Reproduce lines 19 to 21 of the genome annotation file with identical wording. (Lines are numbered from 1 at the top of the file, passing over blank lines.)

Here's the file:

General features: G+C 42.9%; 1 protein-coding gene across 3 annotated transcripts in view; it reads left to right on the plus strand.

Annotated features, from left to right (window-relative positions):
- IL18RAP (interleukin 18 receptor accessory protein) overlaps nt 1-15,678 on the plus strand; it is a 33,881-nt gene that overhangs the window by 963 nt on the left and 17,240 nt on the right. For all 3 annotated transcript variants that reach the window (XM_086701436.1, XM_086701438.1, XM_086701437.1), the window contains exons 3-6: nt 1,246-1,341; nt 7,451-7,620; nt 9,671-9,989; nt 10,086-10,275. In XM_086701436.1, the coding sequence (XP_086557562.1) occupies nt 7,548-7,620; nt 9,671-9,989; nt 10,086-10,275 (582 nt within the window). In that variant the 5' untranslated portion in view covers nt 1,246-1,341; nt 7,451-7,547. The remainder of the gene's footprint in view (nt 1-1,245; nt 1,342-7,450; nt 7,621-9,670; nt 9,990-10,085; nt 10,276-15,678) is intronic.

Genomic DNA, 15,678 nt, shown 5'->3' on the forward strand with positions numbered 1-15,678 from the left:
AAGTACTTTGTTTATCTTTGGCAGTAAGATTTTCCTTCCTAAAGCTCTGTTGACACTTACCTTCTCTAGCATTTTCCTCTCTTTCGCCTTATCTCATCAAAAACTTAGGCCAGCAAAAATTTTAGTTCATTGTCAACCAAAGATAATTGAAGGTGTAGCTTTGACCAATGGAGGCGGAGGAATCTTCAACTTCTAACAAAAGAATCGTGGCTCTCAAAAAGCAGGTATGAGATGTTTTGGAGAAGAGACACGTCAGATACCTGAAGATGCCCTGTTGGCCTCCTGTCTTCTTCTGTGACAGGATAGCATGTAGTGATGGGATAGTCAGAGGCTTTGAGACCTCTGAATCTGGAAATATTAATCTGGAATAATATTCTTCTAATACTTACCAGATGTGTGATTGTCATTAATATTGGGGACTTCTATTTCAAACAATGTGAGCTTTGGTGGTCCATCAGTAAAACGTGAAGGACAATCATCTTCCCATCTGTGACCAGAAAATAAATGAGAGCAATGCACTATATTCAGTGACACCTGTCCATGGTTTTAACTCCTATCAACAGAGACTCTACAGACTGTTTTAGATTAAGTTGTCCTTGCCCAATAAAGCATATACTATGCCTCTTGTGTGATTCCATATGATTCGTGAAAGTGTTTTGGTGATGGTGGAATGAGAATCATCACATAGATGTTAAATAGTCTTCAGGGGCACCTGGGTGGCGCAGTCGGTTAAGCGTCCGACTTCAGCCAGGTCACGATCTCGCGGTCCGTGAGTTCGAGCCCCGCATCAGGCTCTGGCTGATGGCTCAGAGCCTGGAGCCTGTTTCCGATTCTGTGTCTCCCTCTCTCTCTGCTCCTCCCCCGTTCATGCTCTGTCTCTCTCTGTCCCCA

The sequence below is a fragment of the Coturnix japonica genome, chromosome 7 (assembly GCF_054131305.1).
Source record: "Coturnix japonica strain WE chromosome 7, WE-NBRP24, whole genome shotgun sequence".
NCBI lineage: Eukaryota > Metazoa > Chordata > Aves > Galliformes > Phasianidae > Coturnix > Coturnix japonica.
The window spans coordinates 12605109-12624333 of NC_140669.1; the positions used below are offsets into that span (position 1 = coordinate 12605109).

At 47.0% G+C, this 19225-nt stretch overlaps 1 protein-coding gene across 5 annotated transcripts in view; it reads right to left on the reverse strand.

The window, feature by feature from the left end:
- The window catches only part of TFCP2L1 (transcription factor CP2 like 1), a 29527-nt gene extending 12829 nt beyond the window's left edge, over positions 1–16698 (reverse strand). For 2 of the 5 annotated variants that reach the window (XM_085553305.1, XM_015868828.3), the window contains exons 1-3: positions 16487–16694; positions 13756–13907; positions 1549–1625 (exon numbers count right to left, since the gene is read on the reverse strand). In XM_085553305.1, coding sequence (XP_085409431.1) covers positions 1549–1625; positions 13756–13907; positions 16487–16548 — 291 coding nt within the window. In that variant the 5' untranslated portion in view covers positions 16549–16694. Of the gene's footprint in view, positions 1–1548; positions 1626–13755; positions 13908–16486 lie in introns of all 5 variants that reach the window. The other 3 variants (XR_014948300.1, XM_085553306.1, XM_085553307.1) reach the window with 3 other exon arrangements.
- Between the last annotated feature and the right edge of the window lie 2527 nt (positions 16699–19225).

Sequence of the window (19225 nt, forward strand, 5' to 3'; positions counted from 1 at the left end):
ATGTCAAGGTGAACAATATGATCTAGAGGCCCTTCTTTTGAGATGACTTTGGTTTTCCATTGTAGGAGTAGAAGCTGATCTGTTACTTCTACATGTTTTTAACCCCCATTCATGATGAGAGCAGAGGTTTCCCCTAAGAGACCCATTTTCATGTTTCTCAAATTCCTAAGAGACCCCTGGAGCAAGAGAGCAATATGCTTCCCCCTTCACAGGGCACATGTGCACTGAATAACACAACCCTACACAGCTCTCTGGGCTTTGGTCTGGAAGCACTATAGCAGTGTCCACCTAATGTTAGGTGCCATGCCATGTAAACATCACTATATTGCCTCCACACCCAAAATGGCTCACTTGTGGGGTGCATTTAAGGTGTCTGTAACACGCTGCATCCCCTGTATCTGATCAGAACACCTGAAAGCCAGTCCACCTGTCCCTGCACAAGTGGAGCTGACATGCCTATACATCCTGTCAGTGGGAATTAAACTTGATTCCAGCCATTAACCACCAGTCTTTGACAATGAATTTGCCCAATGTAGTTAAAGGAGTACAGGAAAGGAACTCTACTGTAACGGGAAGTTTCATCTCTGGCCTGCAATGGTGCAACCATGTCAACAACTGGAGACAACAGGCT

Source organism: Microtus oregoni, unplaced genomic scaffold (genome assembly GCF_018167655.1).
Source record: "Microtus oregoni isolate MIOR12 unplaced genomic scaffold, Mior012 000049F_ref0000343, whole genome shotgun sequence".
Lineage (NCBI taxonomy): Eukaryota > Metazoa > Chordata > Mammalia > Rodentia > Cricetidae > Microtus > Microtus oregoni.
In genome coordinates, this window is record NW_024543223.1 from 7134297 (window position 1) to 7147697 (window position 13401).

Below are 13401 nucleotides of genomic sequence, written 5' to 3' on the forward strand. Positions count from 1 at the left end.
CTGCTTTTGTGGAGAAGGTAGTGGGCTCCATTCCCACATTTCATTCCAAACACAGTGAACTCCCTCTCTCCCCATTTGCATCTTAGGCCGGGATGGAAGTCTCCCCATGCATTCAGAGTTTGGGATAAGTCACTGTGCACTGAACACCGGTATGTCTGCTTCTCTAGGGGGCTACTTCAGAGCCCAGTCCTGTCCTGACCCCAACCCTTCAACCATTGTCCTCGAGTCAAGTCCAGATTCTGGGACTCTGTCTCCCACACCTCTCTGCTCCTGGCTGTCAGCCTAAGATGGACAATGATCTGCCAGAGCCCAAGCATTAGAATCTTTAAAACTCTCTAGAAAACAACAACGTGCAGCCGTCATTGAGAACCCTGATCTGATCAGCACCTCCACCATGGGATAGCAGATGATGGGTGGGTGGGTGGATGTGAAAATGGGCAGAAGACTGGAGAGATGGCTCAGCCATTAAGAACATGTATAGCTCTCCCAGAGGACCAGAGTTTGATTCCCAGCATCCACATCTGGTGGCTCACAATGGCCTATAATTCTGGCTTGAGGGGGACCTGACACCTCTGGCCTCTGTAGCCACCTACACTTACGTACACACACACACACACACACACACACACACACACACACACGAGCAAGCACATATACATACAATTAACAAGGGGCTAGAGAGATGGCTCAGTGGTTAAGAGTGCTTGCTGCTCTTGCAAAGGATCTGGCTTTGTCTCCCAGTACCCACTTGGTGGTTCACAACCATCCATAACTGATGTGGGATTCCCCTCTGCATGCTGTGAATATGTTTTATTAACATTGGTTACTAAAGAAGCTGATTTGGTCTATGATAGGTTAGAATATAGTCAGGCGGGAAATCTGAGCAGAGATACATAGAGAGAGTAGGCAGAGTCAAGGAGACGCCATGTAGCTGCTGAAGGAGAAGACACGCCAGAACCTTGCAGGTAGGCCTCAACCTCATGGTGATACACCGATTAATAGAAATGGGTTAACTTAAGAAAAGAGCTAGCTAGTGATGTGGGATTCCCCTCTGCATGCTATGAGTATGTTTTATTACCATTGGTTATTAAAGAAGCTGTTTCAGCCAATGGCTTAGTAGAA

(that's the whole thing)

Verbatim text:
In genome coordinates, this window is record NW_024543223.1 from 7134297 (window position 1) to 7147697 (window position 13401).

Below are 13401 nucleotides of genomic sequence, written 5' to 3' on the forward strand. Positions count from 1 at the left end.
CTGCTTTTGTGGAGAAGGTAGTGGGCTCCATTCCCACATTTCATTCCAAACACAGTGAACTCCCTCTCTCCCCATTTGCATCTTAGGCCGGGATGGAAGTCTCCCCATGCATTCAGAGTTTGGGATAAGTCACTGTGCACTGAACACCGGTATGTCTGCTTCTCTAGGGGGCTACTTCAGAGCCCAGTCCTGTCCTGACCCCAACCCTTCAACCATTGTCCTCGAGTCAAGTCCAGATTCTGGGACTCTGTCTCCCACACCTCTCTGCTCCTGGCTGTCAGCCTAAGATGGACAATGATCTGCCAGAGCCCAAGCATTAGAATCTTTAAAACTCTCTAGAAAACAACAACGTGCAGCCGTCATTGAGAACCCTGATCTGATCAGCACCTCCACCATGGGATAGCAGATGATGGGTGGGTGGGTGGATGTGAAAATGGGCAGAAGACTGGAGAGATGGCTCAGCCATTAAGAACATGTATAGCTCTCCCAGAGGACCAGAGTTTGATTCCCAGCATCCACATCTGGTGGCTCACAATGGCCTATAATTCTGGCTTGAGGGGGACCTGACACCTCTGGCCTCTGTAGCCACCTACACTTACGTACACACACACACACACACACACACACACACACACACACACGAGCAAGCACATATACATACAATTAACAAGGGGCTAGAGAGATGGCTCAGTGGTTAAGAGTGCTTGCTGCTCTTGCAAAGGATCTGGCTTTGTCTCCCAGTACCCACTTGGTGGTTCACAACCATCCATAACTGATGTGGGATTCCCCTCTGCATGCTGTGAATATGTTTTATTAACATTGGTTACTAAAGAAGCTGATTTGGTCTATGATAGGTTAGAATATAGTCAGGCGGGAAATCTGAGCAGAGATACATAGAGAGAGTAGGCAGAGTCAAGGAGACGCCATGTAGCTGCTGAAGGAGAAGACACGCCAGAACCTTGCAGGTAGGCCTCAACCTCATGGTGATACACCGATTAATAGAAATGGGTTAACTTAAGAAAAGAGCTAGCTAGTGATGTGGGATTCCCCTCTGCATGCTATGAGTATGTTTTATTACCATTGGTTATTAAAGAAGCTGTTTCAGCCAATGGCTTAGTAGAA